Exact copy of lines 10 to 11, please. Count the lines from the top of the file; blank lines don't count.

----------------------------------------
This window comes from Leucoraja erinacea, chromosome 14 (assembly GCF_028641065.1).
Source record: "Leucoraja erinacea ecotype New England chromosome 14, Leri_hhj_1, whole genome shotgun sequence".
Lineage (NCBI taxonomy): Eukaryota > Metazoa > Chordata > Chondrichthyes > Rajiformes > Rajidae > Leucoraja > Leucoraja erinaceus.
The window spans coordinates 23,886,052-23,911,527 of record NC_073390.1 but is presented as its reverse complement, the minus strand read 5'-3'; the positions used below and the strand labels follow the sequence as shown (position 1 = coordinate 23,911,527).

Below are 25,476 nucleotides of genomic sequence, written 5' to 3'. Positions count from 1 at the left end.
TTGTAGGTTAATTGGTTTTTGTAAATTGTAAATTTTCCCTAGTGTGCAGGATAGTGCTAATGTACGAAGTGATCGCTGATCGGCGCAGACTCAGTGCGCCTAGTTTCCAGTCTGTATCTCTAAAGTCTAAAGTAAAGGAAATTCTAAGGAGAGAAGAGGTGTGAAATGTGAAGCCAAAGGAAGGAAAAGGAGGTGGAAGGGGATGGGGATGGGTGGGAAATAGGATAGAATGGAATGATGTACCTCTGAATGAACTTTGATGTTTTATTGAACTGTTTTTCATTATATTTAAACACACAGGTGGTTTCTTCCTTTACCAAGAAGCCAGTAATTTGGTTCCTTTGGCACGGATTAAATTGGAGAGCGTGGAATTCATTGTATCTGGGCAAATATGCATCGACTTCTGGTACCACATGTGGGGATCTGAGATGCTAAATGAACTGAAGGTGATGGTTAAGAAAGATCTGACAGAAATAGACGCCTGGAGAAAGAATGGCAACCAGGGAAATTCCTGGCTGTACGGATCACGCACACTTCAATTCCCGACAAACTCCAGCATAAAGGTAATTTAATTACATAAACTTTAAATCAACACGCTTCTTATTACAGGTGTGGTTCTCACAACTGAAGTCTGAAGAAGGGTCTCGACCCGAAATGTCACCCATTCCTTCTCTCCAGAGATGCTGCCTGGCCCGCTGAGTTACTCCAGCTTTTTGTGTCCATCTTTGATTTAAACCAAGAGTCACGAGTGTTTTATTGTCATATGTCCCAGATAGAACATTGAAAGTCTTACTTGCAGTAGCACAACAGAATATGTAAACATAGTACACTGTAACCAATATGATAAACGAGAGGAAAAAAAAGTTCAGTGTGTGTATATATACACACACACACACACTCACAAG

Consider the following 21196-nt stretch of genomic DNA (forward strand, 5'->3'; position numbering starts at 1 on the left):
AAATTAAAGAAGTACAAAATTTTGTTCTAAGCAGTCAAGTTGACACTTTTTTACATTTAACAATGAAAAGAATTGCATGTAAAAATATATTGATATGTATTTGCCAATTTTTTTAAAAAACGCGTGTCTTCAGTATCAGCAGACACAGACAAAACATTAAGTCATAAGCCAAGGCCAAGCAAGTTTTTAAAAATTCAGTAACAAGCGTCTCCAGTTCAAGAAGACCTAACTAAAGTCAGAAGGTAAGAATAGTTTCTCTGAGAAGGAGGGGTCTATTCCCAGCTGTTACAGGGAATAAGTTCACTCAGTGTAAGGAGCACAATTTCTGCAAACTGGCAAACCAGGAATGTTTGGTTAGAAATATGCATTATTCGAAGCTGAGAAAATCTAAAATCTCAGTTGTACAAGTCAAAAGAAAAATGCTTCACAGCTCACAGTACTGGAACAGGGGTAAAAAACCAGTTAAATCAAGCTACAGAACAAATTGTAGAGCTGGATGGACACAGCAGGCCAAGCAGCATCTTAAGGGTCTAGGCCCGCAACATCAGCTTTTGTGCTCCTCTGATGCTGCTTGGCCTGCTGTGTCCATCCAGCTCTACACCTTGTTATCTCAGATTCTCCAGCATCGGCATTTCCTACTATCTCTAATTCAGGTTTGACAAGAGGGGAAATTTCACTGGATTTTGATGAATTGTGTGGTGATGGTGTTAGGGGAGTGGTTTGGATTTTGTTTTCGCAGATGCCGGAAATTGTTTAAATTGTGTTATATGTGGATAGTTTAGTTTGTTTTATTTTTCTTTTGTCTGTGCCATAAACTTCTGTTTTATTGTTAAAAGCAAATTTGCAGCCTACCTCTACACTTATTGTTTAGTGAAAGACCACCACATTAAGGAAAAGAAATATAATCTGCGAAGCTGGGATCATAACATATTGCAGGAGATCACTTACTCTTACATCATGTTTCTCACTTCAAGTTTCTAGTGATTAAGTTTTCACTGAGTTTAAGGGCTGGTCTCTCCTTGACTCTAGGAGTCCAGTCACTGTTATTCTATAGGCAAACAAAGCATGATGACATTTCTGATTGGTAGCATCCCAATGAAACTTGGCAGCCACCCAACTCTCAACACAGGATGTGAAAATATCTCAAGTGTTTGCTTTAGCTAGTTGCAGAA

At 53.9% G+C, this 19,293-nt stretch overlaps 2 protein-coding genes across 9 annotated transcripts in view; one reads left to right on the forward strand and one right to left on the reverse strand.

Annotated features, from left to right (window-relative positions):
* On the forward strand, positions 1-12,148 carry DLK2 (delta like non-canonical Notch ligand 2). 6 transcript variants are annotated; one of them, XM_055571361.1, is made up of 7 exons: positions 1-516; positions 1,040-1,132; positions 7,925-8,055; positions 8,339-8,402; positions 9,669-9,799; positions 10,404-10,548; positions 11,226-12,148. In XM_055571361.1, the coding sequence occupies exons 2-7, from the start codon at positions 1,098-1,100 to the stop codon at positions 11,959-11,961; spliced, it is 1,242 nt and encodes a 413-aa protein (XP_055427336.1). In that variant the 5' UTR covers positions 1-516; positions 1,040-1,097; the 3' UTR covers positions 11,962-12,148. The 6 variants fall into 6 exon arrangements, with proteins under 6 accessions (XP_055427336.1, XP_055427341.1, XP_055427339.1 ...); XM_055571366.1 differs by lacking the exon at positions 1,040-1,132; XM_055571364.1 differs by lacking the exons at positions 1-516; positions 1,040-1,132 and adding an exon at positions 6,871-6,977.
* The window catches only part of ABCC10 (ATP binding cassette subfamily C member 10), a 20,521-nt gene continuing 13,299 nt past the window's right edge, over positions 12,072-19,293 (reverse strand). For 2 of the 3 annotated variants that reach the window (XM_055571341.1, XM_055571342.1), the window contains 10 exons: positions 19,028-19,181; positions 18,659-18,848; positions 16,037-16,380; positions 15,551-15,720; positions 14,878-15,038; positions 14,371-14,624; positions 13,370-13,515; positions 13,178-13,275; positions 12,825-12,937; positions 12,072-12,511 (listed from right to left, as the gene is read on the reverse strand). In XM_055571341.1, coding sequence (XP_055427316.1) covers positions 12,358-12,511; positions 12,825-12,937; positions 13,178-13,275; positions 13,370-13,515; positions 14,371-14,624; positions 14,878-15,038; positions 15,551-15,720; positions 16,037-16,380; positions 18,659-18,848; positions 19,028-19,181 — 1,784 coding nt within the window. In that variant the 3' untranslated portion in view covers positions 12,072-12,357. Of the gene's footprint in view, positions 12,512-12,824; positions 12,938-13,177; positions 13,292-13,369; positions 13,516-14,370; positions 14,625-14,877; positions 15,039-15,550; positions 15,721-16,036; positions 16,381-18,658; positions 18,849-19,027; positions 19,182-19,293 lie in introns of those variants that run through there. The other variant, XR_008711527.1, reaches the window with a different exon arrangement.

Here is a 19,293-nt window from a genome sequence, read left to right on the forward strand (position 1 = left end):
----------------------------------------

Annotated features, from left to right (window-relative positions):
* On the forward strand, positions 1-12,148 carry DLK2 (delta like non-canonical Notch ligand 2). 6 transcript variants are annotated; one of them, XM_055571361.1, is made up of 7 exons: positions 1-516; positions 1,040-1,132; positions 7,925-8,055; positions 8,339-8,402; positions 9,669-9,799; positions 10,404-10,548; positions 11,226-12,148. In XM_055571361.1, the coding sequence occupies exons 2-7, from the start codon at positions 1,098-1,100 to the stop codon at positions 11,959-11,961; spliced, it is 1,242 nt and encodes a 413-aa protein (XP_055427336.1). In that variant the 5' UTR covers positions 1-516; positions 1,040-1,097; the 3' UTR covers positions 11,962-12,148. The 6 variants fall into 6 exon arrangements, with proteins under 6 accessions (XP_055427336.1, XP_055427341.1, XP_055427339.1 ...); XM_055571366.1 differs by lacking the exon at positions 1,040-1,132; XM_055571364.1 differs by lacking the exons at positions 1-516; positions 1,040-1,132 and adding an exon at positions 6,871-6,977.